Nelson explains that: ...workers managed their labor by setting a "stint'', or pace, for it. Men who violated the stint were shunned... Here was a song that told you what happened to men who worked too fast: they died ugly deaths; their entrails fell on the
ground. You sang the song slowly, you worked slowly, you guarded your life, or you died.
There is some controversy among scholars over which came first,
the ballad or the hammer songs. Some scholars have suggested that the "John Henry" ballad grew out of the hammer songs, while others believe that the two were always entirely separate. Songs featuring the story of John Henry have been recorded by many blues,
folk, and rock musicians of different ethnic backgrounds. Many notable musicians have recorded John Henry ballads, including Bill Monroe, Johnny Cash, Drive-By Truckers, Joe Bonamassa, Furry Lewis, Big Bill Broonzy, Pink Anderson, Fiddlin' John Carson, Uncle
Dave Macon, J. E. Mainer, Leon Bibb, Leadbelly, Woody Guthrie, Paul Robeson, Pete Seeger, Van Morrison, Bruce Springsteen, Gillian Welch, Cuff the Duke, Ramblin' Jack Elliott, Jerry Reed, Jerry Lee Lewis, Merle Travis, Harry Belafonte, Mississippi John Hurt
(as "Spike Driver Blues"), Lonnie Donegan, Jack Warshaw, Jason Molina, and Steve Earle.
The story also inspired the Aaron Copland's orchestral composition "John Henry"
(1940, revised 1952) and the 2009 chamber music piece Steel Hammer by the composer Julia Wolfe. Henry is the subject of the 1931 Roark Bradford novel John Henry, illustrated by noted woodcut artist J. J. Lankes. The novel was adapted into a stage musical in
1940, starring Paul Robeson in the title role. According to Steven Carl Tracy, Bradford's works were influential in broadly popularizing the John Henry legend beyond railroad and mining communities and outside of African American oral histories. In a 1933
article published in The Journal of Negro Education, Bradford's John Henry was criticized for "making over a folk-hero into a clown''. A 1948 obituary for Bradford described John Henry as "a better piece of native folklore than Paul Bunyan''. Ezra Jack Keats's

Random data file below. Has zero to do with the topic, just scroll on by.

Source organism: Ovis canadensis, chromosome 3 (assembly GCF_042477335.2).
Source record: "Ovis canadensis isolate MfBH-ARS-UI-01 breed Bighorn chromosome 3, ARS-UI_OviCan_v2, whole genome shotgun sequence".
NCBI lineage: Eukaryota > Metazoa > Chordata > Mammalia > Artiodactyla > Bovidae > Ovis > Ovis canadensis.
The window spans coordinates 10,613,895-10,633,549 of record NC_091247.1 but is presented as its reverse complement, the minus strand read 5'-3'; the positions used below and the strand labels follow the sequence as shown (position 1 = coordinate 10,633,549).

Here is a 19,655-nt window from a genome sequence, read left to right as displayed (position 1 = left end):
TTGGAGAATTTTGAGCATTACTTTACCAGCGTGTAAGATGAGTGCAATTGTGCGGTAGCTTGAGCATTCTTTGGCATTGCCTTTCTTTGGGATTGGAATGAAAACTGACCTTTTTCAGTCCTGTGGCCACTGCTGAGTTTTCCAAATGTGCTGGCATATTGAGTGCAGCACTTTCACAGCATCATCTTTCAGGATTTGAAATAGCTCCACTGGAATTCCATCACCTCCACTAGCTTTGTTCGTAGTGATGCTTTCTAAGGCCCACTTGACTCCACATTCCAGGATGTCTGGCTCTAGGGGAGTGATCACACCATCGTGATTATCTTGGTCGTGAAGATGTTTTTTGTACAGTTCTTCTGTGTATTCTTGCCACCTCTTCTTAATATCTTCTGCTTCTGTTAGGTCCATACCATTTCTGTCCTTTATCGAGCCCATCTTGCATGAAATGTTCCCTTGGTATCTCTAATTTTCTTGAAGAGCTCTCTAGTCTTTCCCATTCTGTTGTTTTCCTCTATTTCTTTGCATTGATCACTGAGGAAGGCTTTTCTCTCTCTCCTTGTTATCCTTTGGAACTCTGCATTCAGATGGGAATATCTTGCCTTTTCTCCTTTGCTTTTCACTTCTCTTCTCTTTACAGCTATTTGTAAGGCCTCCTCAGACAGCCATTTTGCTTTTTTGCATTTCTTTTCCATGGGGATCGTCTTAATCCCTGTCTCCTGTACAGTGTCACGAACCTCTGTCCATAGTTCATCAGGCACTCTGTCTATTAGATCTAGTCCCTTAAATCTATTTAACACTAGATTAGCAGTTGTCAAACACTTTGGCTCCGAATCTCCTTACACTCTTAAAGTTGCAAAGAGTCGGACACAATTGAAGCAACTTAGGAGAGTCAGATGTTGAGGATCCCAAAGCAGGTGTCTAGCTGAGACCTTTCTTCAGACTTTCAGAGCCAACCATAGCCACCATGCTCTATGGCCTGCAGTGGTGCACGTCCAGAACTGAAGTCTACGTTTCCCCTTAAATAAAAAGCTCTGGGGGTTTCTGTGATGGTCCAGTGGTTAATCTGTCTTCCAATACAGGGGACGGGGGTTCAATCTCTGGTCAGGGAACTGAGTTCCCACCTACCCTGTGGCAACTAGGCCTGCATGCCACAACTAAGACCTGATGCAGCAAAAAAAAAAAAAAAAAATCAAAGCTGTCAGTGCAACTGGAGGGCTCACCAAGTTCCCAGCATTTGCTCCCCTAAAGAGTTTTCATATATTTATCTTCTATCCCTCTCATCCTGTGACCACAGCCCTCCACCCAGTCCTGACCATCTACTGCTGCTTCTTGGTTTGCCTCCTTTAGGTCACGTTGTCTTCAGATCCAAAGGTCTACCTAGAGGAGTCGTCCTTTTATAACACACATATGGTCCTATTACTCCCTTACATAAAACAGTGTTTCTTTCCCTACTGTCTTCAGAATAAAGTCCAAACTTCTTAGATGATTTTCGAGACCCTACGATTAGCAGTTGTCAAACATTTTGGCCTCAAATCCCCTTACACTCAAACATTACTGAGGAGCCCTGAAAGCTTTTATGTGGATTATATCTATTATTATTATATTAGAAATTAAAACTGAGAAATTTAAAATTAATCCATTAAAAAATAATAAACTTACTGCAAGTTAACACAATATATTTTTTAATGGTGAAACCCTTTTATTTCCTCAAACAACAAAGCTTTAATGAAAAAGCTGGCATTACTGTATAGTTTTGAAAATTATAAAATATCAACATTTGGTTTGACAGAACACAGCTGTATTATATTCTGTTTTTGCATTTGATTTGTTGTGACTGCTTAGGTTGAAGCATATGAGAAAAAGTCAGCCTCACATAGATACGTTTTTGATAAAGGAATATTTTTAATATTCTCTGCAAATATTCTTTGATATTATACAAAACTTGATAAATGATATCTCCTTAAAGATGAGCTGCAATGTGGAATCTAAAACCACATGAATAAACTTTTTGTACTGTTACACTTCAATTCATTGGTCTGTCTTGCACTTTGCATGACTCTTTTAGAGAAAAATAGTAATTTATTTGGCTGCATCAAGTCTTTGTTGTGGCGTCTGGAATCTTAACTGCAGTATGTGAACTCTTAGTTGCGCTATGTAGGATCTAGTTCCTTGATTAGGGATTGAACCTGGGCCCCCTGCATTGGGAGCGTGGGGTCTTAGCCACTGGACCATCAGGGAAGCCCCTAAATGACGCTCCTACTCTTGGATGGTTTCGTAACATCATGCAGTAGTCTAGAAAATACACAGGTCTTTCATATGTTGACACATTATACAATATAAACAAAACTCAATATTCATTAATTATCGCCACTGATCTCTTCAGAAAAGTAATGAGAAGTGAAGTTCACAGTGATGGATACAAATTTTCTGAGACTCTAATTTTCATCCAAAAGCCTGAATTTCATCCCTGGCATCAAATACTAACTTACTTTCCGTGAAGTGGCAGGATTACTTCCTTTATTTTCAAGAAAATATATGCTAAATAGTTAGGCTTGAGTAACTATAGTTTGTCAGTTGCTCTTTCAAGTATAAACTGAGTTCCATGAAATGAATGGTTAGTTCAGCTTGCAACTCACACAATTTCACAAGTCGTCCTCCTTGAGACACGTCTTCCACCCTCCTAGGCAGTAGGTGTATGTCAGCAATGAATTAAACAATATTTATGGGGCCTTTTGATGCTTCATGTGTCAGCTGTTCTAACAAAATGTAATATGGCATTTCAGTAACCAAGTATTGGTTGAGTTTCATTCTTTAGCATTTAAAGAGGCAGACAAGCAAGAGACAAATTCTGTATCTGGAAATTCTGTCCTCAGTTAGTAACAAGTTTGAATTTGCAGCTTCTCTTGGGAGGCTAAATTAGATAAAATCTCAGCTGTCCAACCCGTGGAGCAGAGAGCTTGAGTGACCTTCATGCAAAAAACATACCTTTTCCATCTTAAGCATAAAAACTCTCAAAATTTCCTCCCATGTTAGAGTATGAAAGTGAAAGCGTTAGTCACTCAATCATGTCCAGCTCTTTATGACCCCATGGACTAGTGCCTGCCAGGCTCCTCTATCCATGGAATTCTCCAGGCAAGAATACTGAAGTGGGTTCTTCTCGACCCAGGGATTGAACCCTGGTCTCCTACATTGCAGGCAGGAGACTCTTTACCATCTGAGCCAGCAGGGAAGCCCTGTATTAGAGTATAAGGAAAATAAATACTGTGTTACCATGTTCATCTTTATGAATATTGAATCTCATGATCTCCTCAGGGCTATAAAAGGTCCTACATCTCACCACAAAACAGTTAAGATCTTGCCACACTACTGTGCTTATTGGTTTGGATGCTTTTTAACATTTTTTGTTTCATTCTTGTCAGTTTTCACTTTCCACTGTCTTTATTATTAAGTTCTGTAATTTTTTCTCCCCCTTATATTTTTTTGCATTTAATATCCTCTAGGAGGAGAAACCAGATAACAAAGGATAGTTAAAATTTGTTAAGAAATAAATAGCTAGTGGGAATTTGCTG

John Henry: An American Legend, published in 1965, is a notable picture book chronicling the history of John Henry and portraying him as the "personification of the medieval Everyman who struggles against insurmountable odds and wins''.
Colson Whitehead's 2001 novel John Henry Days uses the John Henry myth as story background. Whitehead fictionalized the John Henry Days festival in Talcott, West Virginia and the release
of the John Henry postage stamp in 1996. The DC Comics superhero Steel's civilian name, "John Henry Irons," is inspired by John Henry. The Ghost of John Henry appears as a character in Elizabeth Bear's novel "One Eyed Jack''.
29 - John Henry (Extended Master Sun 344) (2:35) 1960
(Traditional Arranged by Jerry Lee Lewis) (Knox Music Incorporated)
What'd I Say" (or "What I Say") is a song by American rhythm and blues rhythm and blues musician Ray Charles, released in 1959 as a single divided into two parts. It was improvised one evening late in 1958 when
Charles, his orchestra, and backup singers had played their entire set list at a show and still had time left; the response from many audiences was so enthusiastic that Charles announced to his producer that he was going to record it. After his run of rhythm
and blues hits, this song finally broke Charles into mainstream pop music and itself sparked a new sub-genre of rhythm and blues titled soul, finally putting together all the elements that Charles had been creating since he recorded "I Got A Woman" in 1954.